Actually, it does have Magic Missile, as a 1st-level Exotic spell. You need to roll to hit with the missiles (though they ignore cover and concealment of less than total value), it does 1d6 damage, and gives +1 to hit and damage. Same progression as D&D's magic missile (+1 per 2 levels, up to 5 missiles).

Interestingly, it's listed as a 2nd level spell in the list, but 1st level in the description.
First: thanks, Aelfinn!  I'll have to take a look at that link.  :)


I knew magic missile would be exotic if it was there at all.  Fortunately, I'm not compelled to pay attention to that part at all.  If magic missile is too powerful compared to the other 1st level spells, THEN MAYBE THE OTHER SPELLS SHOULD SUCK A LITTLE LESS ASS!!!!!

Ahem.  :)  EXACTLY as with the "harm" spell, I don't buy that something that was fine for 25 years suddenly became "broken" in 3e.  But that's all I'll say on that subject, to avoid us ENWorlding all over this poor thread of mine.
 

Lisa Nadazdy

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What are the essential parts of a D&D setting?
« Reply #11 on: April 15, 2006, 04:22:12 PM »
Quote from: Cyberzombie

I've only ever seen an early edition of Champions and it didn't grab me at all.  :)


The 4e version of HERO was....  okay.  The 5e version of Fantasy HERO blows it out of the water.  Even if you aren't a HERO gamer, it's worth having.

For instance, it has a dozen different magic systems, and guidelines to create your own, depending on what kind of magic you're trying to simulate.

It also has mass combat rules details on weapon and armor construction (like how long it would take to make a suit of plate and chain).

There's basic templates for dozens of different, racial, social, enviromental, and profession types.

If you like Feats, most professions have various specialized talents and 'super-skills', not to mention a whole section on misc. talents.

It just has tons in it.  More importantly, I can tweak and construct characters to my design, not to what the game designers think I should.  I could design a warrior that's so-so with swords and daggers, is a crack shot with a bow or crossbow (is dead eye with a long bow), and is skilled with assassinating from behind using a dagger (a cut-throat).  While you might get something close to that with D&D, it won't be exactly the same design, and you have to use clumsy cross-classing just to shohorn your character into an aproximate mold of your design.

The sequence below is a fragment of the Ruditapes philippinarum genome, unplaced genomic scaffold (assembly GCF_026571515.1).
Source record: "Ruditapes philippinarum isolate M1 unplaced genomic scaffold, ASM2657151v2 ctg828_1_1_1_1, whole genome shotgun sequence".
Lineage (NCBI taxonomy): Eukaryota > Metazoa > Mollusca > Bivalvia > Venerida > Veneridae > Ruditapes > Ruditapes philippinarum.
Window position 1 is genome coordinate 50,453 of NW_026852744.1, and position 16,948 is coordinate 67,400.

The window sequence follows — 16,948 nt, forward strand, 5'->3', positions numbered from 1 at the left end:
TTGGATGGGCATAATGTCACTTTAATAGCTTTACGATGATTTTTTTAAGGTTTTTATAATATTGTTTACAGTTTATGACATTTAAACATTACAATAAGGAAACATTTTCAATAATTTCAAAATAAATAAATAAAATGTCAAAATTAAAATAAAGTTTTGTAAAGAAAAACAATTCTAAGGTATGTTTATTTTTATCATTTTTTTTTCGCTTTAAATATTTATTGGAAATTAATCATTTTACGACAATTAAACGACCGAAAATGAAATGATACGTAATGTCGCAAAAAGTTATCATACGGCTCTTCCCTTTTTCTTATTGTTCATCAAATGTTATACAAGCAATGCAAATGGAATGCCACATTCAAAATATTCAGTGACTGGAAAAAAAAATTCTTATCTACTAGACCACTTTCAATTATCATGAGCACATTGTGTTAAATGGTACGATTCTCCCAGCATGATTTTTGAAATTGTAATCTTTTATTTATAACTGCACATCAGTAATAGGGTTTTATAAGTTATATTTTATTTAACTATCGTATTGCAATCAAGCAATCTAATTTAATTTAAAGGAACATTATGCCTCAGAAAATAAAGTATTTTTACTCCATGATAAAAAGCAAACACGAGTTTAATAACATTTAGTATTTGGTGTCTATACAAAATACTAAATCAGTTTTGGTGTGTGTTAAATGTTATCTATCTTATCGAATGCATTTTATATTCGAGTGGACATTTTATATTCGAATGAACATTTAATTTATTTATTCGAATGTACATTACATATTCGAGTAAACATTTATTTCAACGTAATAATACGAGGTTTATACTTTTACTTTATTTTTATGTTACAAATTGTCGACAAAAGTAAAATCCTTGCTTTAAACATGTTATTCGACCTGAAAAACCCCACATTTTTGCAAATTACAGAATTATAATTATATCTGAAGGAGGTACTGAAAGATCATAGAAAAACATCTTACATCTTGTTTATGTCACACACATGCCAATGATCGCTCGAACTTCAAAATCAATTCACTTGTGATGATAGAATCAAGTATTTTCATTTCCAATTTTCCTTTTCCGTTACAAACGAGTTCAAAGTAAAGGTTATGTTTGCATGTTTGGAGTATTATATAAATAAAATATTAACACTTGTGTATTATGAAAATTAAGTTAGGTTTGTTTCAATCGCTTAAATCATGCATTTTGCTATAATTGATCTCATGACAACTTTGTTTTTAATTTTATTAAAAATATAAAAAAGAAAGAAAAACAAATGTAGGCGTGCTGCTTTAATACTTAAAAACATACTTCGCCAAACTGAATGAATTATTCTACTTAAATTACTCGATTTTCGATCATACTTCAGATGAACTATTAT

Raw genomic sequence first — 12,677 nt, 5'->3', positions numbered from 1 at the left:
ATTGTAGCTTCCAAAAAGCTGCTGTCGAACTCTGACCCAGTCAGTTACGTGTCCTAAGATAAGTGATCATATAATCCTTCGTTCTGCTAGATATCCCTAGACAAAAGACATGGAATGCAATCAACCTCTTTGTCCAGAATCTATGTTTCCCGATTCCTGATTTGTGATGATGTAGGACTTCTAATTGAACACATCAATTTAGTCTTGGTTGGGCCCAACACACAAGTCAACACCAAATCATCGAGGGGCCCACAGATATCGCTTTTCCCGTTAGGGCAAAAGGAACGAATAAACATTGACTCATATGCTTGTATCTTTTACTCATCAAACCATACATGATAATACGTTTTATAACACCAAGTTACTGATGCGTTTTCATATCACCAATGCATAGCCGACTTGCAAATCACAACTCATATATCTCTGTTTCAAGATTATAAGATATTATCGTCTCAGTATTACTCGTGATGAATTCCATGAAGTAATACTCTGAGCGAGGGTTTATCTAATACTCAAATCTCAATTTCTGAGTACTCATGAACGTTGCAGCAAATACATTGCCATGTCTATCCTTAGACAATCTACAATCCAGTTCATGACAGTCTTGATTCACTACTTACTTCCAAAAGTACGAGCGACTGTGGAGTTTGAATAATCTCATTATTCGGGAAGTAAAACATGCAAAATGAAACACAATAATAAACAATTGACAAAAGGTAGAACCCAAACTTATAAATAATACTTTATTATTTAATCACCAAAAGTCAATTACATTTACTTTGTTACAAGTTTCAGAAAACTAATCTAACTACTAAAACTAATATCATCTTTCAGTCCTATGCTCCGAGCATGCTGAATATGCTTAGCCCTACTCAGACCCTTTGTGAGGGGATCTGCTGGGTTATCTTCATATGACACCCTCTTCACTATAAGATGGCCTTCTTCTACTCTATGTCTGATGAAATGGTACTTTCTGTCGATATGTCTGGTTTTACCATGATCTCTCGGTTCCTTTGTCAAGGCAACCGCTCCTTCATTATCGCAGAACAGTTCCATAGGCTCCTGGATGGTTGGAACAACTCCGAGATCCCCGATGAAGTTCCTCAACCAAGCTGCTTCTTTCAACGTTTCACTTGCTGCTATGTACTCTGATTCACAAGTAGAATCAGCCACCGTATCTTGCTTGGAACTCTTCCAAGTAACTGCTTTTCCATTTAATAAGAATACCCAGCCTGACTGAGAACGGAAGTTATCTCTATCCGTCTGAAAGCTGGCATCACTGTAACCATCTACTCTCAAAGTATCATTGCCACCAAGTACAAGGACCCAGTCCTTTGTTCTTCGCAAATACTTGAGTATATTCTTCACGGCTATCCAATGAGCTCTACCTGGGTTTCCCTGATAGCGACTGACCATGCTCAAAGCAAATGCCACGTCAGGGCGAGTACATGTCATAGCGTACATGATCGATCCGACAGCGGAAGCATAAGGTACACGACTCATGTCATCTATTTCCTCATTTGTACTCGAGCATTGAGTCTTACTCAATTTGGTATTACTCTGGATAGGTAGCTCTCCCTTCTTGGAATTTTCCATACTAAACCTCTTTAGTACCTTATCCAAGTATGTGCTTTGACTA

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Dacke

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What are the essential parts of a D&D setting?
« Reply #12 on: April 15, 2006, 05:55:48 PM »
Quote from: Cyberzombie
Ahem.  :)  EXACTLY as with the "harm" spell, I don't buy that something that was fine for 25 years suddenly became "broken" in 3e.  But that's all I'll say on that subject, to avoid us ENWorlding all over this poor thread of mine.
I think the main reason Harm "became" broken was instituting touch ACs. In AD&D, you needed to HIT the opponent to harm him, and getting off a 6th level cleric spell in melee wasn't all that easy (especially one with a full-round casting time). In 3e, casting Harm is just a standard action, an 11th level cleric can easily avoid the AoO for doing so (concentration DC 21, the cleric has +14 for skill ranks alone, plus Con bonus and assorted other stuff), and if he misses he can just "hold the charge" and try again.

Plus, magic was more powerful in 2e in general.
 

Cyclotron

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What are the essential parts of a D&D setting?
« Reply #13 on: April 16, 2006, 08:27:12 AM »
Quote from: Cyberzombie
Humanoids & demihumans -- D&D wouldn't be the same without dwarves, elves, halflings, orcs, and goblins, at least, as annoying as some of the racial stereotypes are.

I'd suggest that the racial stereotypes themselves are an essential part of a typical published D&D setting.
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Ottomsoh the Elderly

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What are the essential parts of a D&D setting?
« Reply #14 on: April 16, 2006, 09:22:21 AM »
Quote from: Cyberzombie
Quote from: Lisa Nadazdy
Find a way to merge skills and Feats into a unified system.  Simpler is better.

Only one I don't like.  Of course, if you showed me a way it would work, I might change my tune.  :)

When I laid my grubby paws on Oblivion, I saw it featured an old idea of mine, which they called "skill perks." Essentially, they're feats that are acquired when your skill reaches a high enough score. In Oblivion you do not have a choice which perk you get, but you could imagine multiple perk trees for each skill. For inspiration, Modern's feat and talent trees could be looked at.

Now, on to the setting proper. Some considerations. D&D usually features these elements:
  • A pseudo-medieval and pseudo-European society
  • Polytheism mixed in with chivalry
  • Open practice of flashy magic
  • All sorts of undead
  • Cyclopean underground complexes
  • An impressive level of cosmopolitism, even if still mostly human-centric
  • One or two elven kingdoms where non-elves are forbidden to enter on pain on death
  • One or two copies of the Moria
  • Most real monsters belonging to one of these groups: undead, fiends, aberrations; humanoid monsters are usually simply fireball-fodder for one of these masterminds or wandering monster encounters.